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Salt Marsh Moth: Carpet-bombing reproduction strategy

A Salt Marsh Moth, Estigmene acrea, peeks around a corner at the camera. Were it the size of a swan, we'd be terrified. As it is, most of us probably think it's cute.

Despite the geographically inappropriate name, this species is common throughout Ohio, including urban haunts such as where I dwell. I made the image above back in 2012, in the shadow of downtown Columbus's skyscrapers. They also appear from time to time at my nightlights.

After returning from some late night errand on the evening of July 27, I noticed a female Salt Marsh Moth had fluttered into the sphere of my porch light. When I left for work early the next morning, it was still present, firmly ensconced in a sheltered spot near the front door.

When I returned home that evening (July 28), big things had happened. The female moth had dumped eggs galore. I estimate (too lazy to count them all, but have at it if it tickles your fancy) about 400 of the tiny beadlike eggs. She very carefully squirts the miniscule eggs out like some sort of lepidopteran assembly line worker, depositing them in neat, tightly packed rows. The eggs are somewhat viscous, and adhere firmly to the substrate.

A glance around revealed a male had joined her, apparently during the day while I was gone. He, of course, is a necessity for reproduction. Moths can be exceptionally good at locating members of the opposite sex via pheromones. Highly sensitive receptors in their antennae allow the males to unerringly navigate to females, even if they are considerable distances away.

I was curious to observe the hatching of the caterpillars, and figured it would only be three or four days before they popped forth. Sure enough, when I arrived home on the evening of August 1, the eggs had noticeably darkened, and it looked like the hatching was eminent. When I checked on them around 9:30 that evening, caterpillars were busting loose.

Brand new first instar caterpillars wriggle loose from their eggs. At this point, they are incredibly small, perhaps a millimeter or so in length. Most people, if they noticed them at all, would probably not recognize the little larvae for what they are. They'll grow like weeds, at least those that successfully run the predatorial gauntlet. One of these caterpillar will molt five times, each time emerging larger than before. Each stage between molts is termed an instar. When it reaches the last instar, it'll be hundreds of times more massive than at this point.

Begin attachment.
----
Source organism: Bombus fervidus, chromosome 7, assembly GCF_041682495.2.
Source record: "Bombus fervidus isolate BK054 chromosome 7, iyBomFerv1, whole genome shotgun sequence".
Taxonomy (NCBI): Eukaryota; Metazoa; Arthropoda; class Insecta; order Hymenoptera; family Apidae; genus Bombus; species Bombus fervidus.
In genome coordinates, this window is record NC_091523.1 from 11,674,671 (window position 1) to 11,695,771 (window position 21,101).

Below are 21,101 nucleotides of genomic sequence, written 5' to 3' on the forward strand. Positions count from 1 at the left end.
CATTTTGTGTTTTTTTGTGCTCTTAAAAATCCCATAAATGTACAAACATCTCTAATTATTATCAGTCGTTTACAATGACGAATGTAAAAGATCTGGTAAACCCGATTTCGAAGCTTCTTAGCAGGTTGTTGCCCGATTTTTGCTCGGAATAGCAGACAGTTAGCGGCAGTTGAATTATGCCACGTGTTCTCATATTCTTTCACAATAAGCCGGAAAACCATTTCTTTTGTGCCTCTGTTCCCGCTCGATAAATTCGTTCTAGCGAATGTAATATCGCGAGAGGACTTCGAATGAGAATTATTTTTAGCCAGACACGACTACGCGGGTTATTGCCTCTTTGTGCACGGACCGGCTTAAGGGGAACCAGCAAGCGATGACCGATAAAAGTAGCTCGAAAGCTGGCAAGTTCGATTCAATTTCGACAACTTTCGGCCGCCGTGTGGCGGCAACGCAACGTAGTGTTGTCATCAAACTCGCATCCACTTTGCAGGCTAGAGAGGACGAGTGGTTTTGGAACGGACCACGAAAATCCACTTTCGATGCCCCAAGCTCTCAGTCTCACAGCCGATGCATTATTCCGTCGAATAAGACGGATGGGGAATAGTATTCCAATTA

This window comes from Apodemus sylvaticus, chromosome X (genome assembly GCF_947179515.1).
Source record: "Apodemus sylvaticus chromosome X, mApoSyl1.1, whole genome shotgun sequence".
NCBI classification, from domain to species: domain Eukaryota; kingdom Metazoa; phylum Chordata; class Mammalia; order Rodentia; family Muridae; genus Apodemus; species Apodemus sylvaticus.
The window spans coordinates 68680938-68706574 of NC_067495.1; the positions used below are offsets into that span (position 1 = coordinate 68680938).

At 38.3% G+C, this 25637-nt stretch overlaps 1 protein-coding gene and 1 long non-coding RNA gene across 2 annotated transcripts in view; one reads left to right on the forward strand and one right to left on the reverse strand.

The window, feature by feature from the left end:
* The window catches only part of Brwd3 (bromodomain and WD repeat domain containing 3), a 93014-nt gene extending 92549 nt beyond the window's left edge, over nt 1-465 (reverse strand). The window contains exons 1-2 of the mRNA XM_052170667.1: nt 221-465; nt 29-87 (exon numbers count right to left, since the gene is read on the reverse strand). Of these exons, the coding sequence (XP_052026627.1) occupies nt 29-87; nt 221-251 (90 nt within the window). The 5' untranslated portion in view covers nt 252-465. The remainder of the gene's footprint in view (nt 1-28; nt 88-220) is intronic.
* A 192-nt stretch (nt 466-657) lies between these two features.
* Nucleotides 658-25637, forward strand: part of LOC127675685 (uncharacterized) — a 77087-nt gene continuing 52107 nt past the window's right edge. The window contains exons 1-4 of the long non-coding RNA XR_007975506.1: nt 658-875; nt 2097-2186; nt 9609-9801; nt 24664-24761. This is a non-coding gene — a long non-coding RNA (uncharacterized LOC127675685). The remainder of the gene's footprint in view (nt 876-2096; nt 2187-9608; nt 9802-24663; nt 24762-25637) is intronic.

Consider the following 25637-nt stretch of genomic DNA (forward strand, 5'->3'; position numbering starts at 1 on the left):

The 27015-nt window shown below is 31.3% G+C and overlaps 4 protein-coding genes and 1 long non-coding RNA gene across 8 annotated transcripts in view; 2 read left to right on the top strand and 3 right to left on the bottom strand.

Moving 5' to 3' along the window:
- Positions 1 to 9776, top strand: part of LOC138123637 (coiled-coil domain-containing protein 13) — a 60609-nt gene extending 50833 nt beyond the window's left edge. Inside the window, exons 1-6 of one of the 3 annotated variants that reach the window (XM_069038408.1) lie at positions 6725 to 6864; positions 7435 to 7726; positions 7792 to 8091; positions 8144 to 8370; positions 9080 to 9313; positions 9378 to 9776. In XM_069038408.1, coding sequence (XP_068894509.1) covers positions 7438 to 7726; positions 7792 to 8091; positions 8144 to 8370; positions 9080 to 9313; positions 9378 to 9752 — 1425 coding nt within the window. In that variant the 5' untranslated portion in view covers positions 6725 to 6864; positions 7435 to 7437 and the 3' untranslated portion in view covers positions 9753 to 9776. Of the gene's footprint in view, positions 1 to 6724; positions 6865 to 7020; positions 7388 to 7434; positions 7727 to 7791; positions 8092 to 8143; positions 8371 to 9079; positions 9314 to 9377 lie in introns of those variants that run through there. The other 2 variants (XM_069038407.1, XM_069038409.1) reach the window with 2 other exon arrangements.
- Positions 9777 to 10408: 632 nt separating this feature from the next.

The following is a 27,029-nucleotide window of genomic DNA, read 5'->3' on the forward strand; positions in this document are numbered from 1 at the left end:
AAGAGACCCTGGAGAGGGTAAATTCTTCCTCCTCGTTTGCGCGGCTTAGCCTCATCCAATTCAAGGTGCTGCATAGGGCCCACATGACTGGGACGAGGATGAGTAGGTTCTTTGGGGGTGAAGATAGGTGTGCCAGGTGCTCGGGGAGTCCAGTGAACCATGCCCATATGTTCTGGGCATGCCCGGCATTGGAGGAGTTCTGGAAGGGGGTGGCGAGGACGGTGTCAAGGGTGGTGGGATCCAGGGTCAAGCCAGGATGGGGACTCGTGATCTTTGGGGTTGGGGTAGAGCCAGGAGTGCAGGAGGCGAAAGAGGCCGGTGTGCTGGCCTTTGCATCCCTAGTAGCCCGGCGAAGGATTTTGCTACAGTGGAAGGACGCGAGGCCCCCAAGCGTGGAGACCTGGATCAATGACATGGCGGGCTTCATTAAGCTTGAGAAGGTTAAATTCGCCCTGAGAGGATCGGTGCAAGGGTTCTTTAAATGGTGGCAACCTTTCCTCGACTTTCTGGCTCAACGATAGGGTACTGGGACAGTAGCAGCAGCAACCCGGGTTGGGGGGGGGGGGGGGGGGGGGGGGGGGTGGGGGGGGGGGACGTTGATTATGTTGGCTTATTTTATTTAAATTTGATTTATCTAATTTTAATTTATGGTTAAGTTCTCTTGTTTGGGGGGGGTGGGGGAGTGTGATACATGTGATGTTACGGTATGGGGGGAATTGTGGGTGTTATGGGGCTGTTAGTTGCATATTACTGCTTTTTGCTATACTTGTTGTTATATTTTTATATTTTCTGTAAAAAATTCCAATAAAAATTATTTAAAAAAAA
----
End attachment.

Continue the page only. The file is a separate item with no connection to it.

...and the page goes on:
As the night wore on, the eruption of caterpillars grew more intense. When I made this image - probably around 11 pm - a great many had already chewed their way free. Nearly all of the rest were well on their way. In this photo, you can see caterpillars largely free of the shell, eggs whose occupants have already escaped, and lots of eggs with the cats actively chewing their way out.

Making acceptable images of this Lilliputian scene was no easy feat, in large part because the moth had placed the eggs in a tough to access spot. I couldn't use a tripod to stabilize my rig for ultra-crisp exposures. For the last image, I used Canon's remarkable MP-E 65mm mega-macro lens. It can produce stunning images of the tiniest subjects, but demands dead still stabilization which was hard to achieve in this situation. Nonetheless, watching the cats emerging through the microscope-like view offered by this lens was cool. I could see them moving inside the opaque eggs, then suddenly a tiny hole would appear. The caterpillar would rapidly chew its way out at that point, taking only a few minutes or so to free itself once it first opened a hole.

The little caterpillars will face many perils, and most won't survive the predatory gauntlet. They've got to reach suitable food plants - many acceptable host plants are nearby - and eat and grow while avoid being eaten themselves. In spite of their best efforts, there will be near complete mortality. David Wagner, caterpillar expert and author of Caterpillars of Eastern North America, estimates that for many moth species larval mortality is about 99%. This is why many moths produce so many eggs. It's necessary in order to ensure that a few of them make it all the way to adulthood. Those that don't make it serve a vital purpose, too - they are part of Nature's complex food chain, and fuel a great many other animal species.

Comments

Lisa Greenbow said…
Fascinating, and yes a beautiful moth.
I had a stink bug lay eggs on the patio doors last year. It as fun to watch them hatch too. Miracles.

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